Chipmakers Defend the Place of “Forever Chemicals” as Ban Looms
PFAS, essential materials in semiconductor manufacturing, are under legislative scrutiny. Their ban may affect chip manufacturers worldwide.
Per- and poly-fluoroalkyl substances (PFAS) are a group of artificial chemicals used in various industrial and consumer applications since the 1950s. These compounds have several critical applications in the semiconductor industry. However, due to their adverse effects on human health and the environment, regulations and guidelines are being implemented to limit the use and disposal of PFAS in semiconductor manufacturing and other industries.
One example of a PFAS compound. Image courtesy of PFASfacts
This article summarizes some of the legislative actions to ban PFAS, sometimes called "forever chemicals," and how this ban may affect chipmakers.
Role of PFAS in the Semiconductor Industry
One of the most common uses of PFAS in the semiconductor industry is the photolithography process—a crucial step in manufacturing microchips. During photolithography, a thin layer of photoresist is applied to a silicon wafer, which is then exposed to UV light through a photomask to transfer a pattern onto the wafer. The photoresist acts as a mask to protect the parts of the wafer that should not be etched or deposited while the exposed areas are selectively removed or modified. PFAS are added to the photoresist to improve its adhesion to the silicon wafer, increase its durability, and enhance its resistance to harsh chemicals and high temperatures.
The photoresist application process in photolithography. Image (modified) courtesy of May Iam [CC BY-SA 4.0]
In addition to their use in photolithography, PFAS are crucial in producing other semiconductor components, such as interconnects and packaging materials. PFAS-based materials can help create low-k dielectrics and insulators that reduce the capacitance between conductive lines in the chip, leading to faster processing speeds and reduced power consumption. PFAS are also used in packaging materials to improve thermal stability and moisture resistance.
Besides their application in chipmaking, PFAS are also essential for semiconductor manufacturing equipment and factory infrastructure. Their exceptional properties, such as heat resistance and chemical inertness, make them useful in equipment components (tubing, gaskets, containers, filters, etc.) and lubrication (such as various oils and greases).
Regulating PFAS and Its Effects on Chipmakers
The United States has taken several steps to regulate PFAS in the semiconductor industry at both the state and federal levels. In 2020, the Environmental Protection Agency (EPA) added 172 PFAS to the Toxics Release Inventory (TRI), requiring companies to report their use of these elements to regulatory authorities to monitor their environmental impact.
Many states have banned PFAS for food packaging, firefighting foam, and personal care products. Maine restricts the substance from all products sold in the state in a new law effective in 2023. The new regulation involves intermediate deadlines to allow industries to adapt. The European Union (EU) also proactively regulates PFAS in the semiconductor industry. In 2019, the EU added PFAS to its list of restricted substances under the Registration, Evaluation, Authorization, and Restriction of Chemicals (REACH) regulation, limiting their use in consumer products and electronics, including semiconductors.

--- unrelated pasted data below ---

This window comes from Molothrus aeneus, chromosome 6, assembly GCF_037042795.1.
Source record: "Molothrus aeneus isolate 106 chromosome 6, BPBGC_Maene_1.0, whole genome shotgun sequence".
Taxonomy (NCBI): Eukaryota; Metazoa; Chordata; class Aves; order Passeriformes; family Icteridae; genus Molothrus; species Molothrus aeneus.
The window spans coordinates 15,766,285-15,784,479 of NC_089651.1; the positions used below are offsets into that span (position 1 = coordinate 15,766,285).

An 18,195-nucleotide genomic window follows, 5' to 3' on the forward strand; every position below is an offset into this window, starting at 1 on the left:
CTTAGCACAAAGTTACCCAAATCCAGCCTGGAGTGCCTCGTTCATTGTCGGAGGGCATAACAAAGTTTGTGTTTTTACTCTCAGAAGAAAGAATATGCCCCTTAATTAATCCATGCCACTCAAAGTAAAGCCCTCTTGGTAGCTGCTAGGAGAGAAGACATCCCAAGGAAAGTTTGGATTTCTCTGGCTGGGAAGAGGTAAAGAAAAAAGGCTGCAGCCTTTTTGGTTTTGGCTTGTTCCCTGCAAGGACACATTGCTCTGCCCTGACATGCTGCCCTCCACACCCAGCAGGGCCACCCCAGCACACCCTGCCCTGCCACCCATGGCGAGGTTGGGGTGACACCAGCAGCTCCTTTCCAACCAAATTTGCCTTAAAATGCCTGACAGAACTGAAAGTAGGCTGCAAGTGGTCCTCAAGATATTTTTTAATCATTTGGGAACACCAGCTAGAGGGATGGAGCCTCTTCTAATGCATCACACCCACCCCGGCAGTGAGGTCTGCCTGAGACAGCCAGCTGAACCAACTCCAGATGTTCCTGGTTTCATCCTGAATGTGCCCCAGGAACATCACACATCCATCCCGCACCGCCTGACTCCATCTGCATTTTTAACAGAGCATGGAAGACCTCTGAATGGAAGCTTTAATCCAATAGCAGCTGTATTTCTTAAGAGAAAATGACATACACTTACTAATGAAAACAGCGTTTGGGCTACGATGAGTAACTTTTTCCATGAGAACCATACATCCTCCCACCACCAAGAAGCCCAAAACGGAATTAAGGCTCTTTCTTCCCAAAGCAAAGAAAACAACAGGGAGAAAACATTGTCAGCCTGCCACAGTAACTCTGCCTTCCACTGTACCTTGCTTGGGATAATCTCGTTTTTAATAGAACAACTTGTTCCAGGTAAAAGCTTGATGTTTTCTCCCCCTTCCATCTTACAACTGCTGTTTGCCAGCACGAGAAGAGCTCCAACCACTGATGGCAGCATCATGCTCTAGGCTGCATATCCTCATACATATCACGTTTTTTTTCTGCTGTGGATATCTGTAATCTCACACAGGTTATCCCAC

Those working in semiconductor clean rooms wear special equipment not only to prevent wafer defects but also to protect themselves from the chemicals used in manufacturing.
These regulations are likely to have a significant impact on chipmakers like Intel. These companies must find alternatives for PFAS-based materials currently used in their manufacturing processes. This may entail considerable research and development efforts to find suitable replacements that meet the performance requirements of the industry. Additionally, regulations may increase the cost of production for chipmakers, as they may need to invest in new equipment and processes.
Regulations may also disrupt the supply chain for chipmakers, leading to shortages or delays in manufacturing semiconductor components.
Viable Alternatives to PFAS
Researchers are searching for viable alternatives to PFAS in the semiconductor industry, but finding replacements that provide comparable performance and reliability is a complex challenge.
One potential alternative to PFAS in photolithography is metal oxide-based materials, such as zirconium oxide or titanium oxide. They offer comparable adhesion and chemical resistance to PFAS-based materials while being more environmentally friendly. Some researchers have also developed photoresists based on hydroxy styrene, a polymer without fluorine atoms. This material shows promising results in terms of patterning performance and environmental safety, but it needs further development to optimize its properties and enable its use in industry.
While there are promising replacements for PFAS, further research and development are needed to optimize their properties and ensure their compatibility with existing manufacturing processes. Chipmakers will also need to carefully manage the implementation of alternative materials to ensure they can maintain the performance and reliability of their products while minimizing their impact on the environment and human health.